I will be talking to AUSA Ford about the statute of limitations issue. If appropriate, I will file a motion to dismiss the fraud count.
I am also planning on scanning and emailing to you a full set of the Government’s interrogatories and document requests. I need your assistance in preparing responses.
In the meantime, you should be assembling for me copies of the documents that I have requested in order to reconstruct the purchase, mortgage payments, debts between the parties, etc.
You should also prepare now to send me additional funds for this case.
So, in just a few days Mr. Sticht had used up 10 kilo dollars!
In our initial talk he had mentioned a maximum cost of $50,000 as cost for the defense of the case as a very remote possibility. At $10,000 after a few days without anything really happening these $50,000 suddenly did not seem so remote any longer. Obviously we wanted to know now how these $10,000 had been spend and I requested an invoice.
It look a long time until we finally got to see how our money had been spent, two month to be precise. The previous lawyer had just been incompetent but very open with the fees he charged us. We had very promptly received monthly bills even though no payment was required. As soon as we saw Mr. Sticht’s bill it was immediately clear why he had withheld sending us a bill so long. He had, as quickly as he could, raked up as many billable hours as possible, thus defrauding us. Had he sent an invoice for the first month right away we would have stopped him much quicker and he would not have been able to extract all this money.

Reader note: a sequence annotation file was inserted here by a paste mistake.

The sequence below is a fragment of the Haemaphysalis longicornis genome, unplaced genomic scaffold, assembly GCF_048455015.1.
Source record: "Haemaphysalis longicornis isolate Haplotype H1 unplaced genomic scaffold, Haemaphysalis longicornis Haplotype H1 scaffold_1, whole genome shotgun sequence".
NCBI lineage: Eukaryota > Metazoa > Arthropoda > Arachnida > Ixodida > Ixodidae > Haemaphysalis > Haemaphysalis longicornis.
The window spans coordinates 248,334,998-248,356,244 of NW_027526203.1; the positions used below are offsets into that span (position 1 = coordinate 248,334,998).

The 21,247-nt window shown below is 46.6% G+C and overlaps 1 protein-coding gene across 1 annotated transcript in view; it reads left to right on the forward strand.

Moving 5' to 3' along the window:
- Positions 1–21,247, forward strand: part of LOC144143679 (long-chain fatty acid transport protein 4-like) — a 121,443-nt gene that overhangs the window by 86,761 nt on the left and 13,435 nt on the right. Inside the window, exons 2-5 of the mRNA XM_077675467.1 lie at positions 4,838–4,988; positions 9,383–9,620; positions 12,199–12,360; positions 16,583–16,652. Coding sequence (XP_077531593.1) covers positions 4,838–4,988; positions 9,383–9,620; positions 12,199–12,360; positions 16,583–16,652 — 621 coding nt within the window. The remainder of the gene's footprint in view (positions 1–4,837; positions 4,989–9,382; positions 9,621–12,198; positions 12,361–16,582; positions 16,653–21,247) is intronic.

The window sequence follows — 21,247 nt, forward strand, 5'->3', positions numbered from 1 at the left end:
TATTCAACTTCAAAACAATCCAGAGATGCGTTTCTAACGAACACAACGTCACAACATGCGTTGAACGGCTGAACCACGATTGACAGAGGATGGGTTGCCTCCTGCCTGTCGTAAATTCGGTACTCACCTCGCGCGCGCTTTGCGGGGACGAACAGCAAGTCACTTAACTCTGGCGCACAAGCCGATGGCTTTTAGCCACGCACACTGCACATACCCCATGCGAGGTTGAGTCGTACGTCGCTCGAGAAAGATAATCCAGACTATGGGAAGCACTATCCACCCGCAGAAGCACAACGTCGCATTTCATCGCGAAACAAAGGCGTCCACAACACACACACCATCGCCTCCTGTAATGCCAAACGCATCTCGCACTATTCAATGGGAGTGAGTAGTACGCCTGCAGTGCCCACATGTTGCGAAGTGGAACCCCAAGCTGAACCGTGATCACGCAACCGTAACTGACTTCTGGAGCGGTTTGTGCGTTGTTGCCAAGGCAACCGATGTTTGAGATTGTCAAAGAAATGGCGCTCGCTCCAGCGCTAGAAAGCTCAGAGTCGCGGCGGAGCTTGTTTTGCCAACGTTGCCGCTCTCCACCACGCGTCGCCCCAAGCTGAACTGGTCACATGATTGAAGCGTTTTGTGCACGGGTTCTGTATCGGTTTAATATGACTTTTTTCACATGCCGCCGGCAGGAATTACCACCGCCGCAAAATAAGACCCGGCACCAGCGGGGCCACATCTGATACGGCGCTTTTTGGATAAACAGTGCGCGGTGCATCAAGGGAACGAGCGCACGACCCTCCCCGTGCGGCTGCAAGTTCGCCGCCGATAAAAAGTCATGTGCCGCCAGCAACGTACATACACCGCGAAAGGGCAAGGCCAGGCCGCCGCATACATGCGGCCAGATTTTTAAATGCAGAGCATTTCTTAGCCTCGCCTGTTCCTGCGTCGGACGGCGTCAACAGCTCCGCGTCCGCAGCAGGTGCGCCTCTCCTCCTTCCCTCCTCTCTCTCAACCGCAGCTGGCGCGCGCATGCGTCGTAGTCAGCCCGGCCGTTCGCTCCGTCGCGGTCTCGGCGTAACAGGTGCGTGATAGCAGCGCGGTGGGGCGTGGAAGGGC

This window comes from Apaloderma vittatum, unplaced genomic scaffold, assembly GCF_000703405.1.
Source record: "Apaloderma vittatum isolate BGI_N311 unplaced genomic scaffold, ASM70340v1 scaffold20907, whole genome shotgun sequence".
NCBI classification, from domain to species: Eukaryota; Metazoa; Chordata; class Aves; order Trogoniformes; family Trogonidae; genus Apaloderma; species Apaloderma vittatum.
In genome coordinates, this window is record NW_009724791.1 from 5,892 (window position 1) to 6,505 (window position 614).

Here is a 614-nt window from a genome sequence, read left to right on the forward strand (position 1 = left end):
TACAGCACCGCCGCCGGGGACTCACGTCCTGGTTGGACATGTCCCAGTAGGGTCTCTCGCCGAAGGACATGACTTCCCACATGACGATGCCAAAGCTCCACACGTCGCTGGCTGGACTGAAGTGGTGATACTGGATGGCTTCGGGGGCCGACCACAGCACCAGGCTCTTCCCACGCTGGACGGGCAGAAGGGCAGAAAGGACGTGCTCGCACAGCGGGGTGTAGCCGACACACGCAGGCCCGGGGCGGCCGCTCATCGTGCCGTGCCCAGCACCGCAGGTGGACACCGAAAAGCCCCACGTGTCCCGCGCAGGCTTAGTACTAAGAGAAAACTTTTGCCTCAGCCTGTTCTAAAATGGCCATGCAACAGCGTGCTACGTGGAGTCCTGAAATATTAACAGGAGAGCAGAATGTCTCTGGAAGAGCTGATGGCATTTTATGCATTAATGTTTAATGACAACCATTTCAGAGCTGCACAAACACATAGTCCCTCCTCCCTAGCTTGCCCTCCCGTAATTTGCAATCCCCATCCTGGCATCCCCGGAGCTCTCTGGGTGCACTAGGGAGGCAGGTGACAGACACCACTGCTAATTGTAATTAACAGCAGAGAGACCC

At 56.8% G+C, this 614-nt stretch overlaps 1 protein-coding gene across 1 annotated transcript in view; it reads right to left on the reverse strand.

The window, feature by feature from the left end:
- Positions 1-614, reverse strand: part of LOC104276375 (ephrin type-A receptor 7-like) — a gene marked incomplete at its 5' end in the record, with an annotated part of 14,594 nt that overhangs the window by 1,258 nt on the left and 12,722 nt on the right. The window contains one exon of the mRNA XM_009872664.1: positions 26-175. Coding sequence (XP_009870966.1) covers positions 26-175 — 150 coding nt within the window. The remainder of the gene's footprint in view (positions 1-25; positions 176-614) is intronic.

We also were used from the previous lawyer that administrative work was billed at a much lower rate for an assistant or para-legal. But as Mr. Sticht did not have any staff he charged us any administrative work he had done himself at his full ‘professional’ rate. Suddenly it made a lot of sense that he did not have a secretary. On reading Robert Sticht’s invoice I wondered why he had not billed us for writing this invoice.